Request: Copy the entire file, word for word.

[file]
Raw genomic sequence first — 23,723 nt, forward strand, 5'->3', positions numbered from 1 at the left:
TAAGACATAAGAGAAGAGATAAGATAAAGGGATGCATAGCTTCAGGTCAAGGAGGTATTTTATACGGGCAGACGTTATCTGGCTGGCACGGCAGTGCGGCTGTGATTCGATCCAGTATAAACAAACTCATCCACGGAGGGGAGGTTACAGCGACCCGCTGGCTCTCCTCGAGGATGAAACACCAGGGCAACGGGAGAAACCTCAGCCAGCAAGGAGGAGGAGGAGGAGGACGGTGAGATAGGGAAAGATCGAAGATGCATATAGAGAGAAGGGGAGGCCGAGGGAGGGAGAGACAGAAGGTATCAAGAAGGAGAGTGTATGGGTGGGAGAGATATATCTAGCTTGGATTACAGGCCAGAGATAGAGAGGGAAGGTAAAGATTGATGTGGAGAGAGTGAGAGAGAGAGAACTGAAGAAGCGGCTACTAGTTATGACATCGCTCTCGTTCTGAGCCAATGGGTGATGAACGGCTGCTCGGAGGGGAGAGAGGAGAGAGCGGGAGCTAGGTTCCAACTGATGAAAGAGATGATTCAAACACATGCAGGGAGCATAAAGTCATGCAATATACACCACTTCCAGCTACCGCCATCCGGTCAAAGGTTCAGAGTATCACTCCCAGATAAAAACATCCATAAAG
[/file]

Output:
Raw genomic sequence first — 23,723 nt, forward strand, 5'->3', positions numbered from 1 at the left:
TAAGACATAAGAGAAGAGATAAGATAAAGGGATGCATAGCTTCAGGTCAAGGAGGTATTTTATACGGGCAGACGTTATCTGGCTGGCACGGCAGTGCGGCTGTGATTCGATCCAGTATAAACAAACTCATCCACGGAGGGGAGGTTACAGCGACCCGCTGGCTCTCCTCGAGGATGAAACACCAGGGCAACGGGAGAAACCTCAGCCAGCAAGGAGGAGGAGGAGGAGGACGGTGAGATAGGGAAAGATCGAAGATGCATATAGAGAGAAGGGGAGGCCGAGGGAGGGAGAGACAGAAGGTATCAAGAAGGAGAGTGTATGGGTGGGAGAGATATATCTAGCTTGGATTACAGGCCAGAGATAGAGAGGGAAGGTAAAGATTGATGTGGAGAGAGTGAGAGAGAGAGAACTGAAGAAGCGGCTACTAGTTATGACATCGCTCTCGTTCTGAGCCAATGGGTGATGAACGGCTGCTCGGAGGGGAGAGAGGAGAGAGCGGGAGCTAGGTTCCAACTGATGAAAGAGATGATTCAAACACATGCAGGGAGCATAAAGTCATGCAATATACACCACTTCCAGCTACCGCCATCCGGTCAAAGGTTCAGAGTATCACTCCCAGATAAAAACATCCATAAAG